12 or links 13. FIG. 4 illustrates a plan view of a flattened section of the stent in its crimped state. The cylindrical rings have an undulating shape similar to an hourglass and include peaks 20 and valleys 21. The longitudinal components of the undulations are comprised of bar arms 19 in FIG. 4. The particular pattern and how many undulations, or the amplitude of the undulations, are chosen to fill particular mechanical requirements for the stent, such as radial stiffness, longitudinal flexibility and vessel wall coverage. In this embodiment, all of the peaks and all of the valleys are respectively aligned longitudinally. The number of cylindrical rings incoφorated into the stent can also be varied according to design requirements similar to those mentioned above. The links are substantially linear shaped, although they can be varied for design requirements. As with the rings, undulations and varying amplitudes of undulations in the links may be chosen to fill mechanical requirements of the stent.

The stent 10 also incoφorates horseshoe-shaped undulations 25 that connect links 13 between adjacent rings 12. The uppermost undulation accepts the valley 29 of the adjacent ring 31. A pattern which does not incoφorate these horseshoe- shaped components is also contemplated. In order for this configuration to work effectively, the width of either the undulations within the rings or the links will be decreased to ensure proper fitment. In this embodiment, both the peaks 20 and the valleys 21 are aligned respectively along the stent's longitudinal axis. Each peak 20 has an uppermost 22 and lowermost 23 component. In order for adjacent rings to nest within each other, the uppermost component fits within the lowermost part of an adjacent ring. The compact arrangement of the rings 12 and links 13 enables the stent 10 to provide better vessel wall coverage than a similarly sized stent with similarly shaped members, which are not nested. The minimal amount and unique arrangement of the links is beneficial when delivering and implementing the stent in tortuous vessels due to the flexibility with which the minimum number of links provide the stent.

' In all embodiments, the undulations within the rings generally have an upper and lower section for each peak and valley. The lower female section of one ring is configured to accept the upper male section of an adjacent ring positioned below. Similarly, the upper male section of one ring is configured to nest within the lower female section of an adjacent ring positioned above. This relationship between undulations nests adjacent rings together and provides a high degree of scaffolding without decreasing either longitudinal flexibility or radial strength as mentioned above.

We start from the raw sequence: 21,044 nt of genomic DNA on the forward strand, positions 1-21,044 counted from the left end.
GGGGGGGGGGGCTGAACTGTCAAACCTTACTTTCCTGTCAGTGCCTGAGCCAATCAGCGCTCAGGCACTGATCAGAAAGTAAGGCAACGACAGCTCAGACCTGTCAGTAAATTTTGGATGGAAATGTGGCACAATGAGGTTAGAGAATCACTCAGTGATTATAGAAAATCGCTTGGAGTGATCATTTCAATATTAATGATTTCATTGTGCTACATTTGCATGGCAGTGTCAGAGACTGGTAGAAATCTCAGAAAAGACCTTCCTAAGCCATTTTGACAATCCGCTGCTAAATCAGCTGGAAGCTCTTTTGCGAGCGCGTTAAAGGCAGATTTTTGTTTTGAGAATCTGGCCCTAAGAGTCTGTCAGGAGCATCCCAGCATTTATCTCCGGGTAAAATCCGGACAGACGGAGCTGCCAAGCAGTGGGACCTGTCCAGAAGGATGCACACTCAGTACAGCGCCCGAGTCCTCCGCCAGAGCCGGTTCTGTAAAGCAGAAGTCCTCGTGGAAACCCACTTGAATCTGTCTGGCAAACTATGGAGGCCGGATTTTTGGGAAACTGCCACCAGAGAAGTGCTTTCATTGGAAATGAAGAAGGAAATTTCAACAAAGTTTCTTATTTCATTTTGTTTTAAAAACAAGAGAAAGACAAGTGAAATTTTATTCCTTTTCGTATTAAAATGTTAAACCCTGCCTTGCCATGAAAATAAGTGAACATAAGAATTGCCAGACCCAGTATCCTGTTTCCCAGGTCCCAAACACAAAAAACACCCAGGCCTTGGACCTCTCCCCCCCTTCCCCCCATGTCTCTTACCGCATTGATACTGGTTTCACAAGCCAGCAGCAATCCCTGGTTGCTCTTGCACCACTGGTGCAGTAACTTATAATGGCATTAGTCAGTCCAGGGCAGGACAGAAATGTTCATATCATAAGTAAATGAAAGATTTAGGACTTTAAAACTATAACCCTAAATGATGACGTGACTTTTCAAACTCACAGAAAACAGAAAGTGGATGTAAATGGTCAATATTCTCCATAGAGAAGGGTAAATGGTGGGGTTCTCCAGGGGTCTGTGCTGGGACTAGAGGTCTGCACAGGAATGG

With reference to FIG. 5 which shows the stent 10 in its expanded form, the cylindrical rings 12 are in the form of undulating portions. The undulating portion is made up of a plurality of hourglass-shaped members including peaks 20 and valleys 21 having radii that more evenly distribute expansion forces over the various members. After the cylindrical rings have been radially expanded, outwardly projecting edges 24,26 may be formed. That is, during radial expansion some of the peaks and valleys may tip radially outwardly thereby each forming outwardly projecting edges, respectively. These outwardly projecting edges can provide for a roughened outer wall surface of the stent and assist in implanting the stent in the vascular wall by embedding into the vascular wall. Depending upon the dimensions of stent and the thickness of the various members making up the seφentine pattern, any of the peaks and valleys can tip radially outwardly to form the projecting edges.

The links are configured to minimize the potentially limiting effects that conventional links have on conventional stents with respect to longitudinal flexibility. To counter the need for a vast number of links to align and support adjacent rings, the stent of the present invention incoφorates nested rings as detailed above. The additional vessel surface area covered by the nested rings lessons the requirement of the links to act as structural members. Accordingly, fewer links or smaller links can be used in the present invention without sacrificing radial strength and longitudinal flexibility when compared to conventional, unnested ring stents. The smaller portion of the stent including the links enables the stent to cover more vessel surface area with the large cross-sections of the undulations in the nested rings.

Cylindrical rings 12 can be nested such that adjacent rings slightly overlap in the longitudinal direction so that one or more rings are slightly to completely nested within adjacent rings and so on. The degree of nesting can be dictated by the pattern of undulations, the length of each cylindrical ring, the number of undulations in the rings, the thickness of the rings, and the radius of curvature, all in conjunction with the crimped or delivery diameter of the stent. If the rings are substantially nested one within the other, it may be difficult to crimp the stent to an appropriate delivery diameter without overlapping. It is also contemplated that the rings may be slightly to completely nested even after the stent is expanded, which enhances vessel wall coverage. In some circumstances, it may not be desirable to heavily nest each ring within another, which is also contemplated by the invention. The stent patterns shown in FIGS. 1-5 are for illustration puφoses only and can vary in shape and size to accommodate different vessels or body lumens. Thus, the rings and links can have any structural shapes and are not limited to the aforedescribed undulating rings with hourglass-shaped members with peaks 20 and valleys 21 and linear links 13. For example, a variety of configurations incoφorating generally S-, Y-, W-, and Z-shaped rings and links along with sine waves, loops, and shaφ angles can be utilized according to design requirements. The cylindrical rings and links can also be formed with shape memory alloys, and radiopacitly enhanced.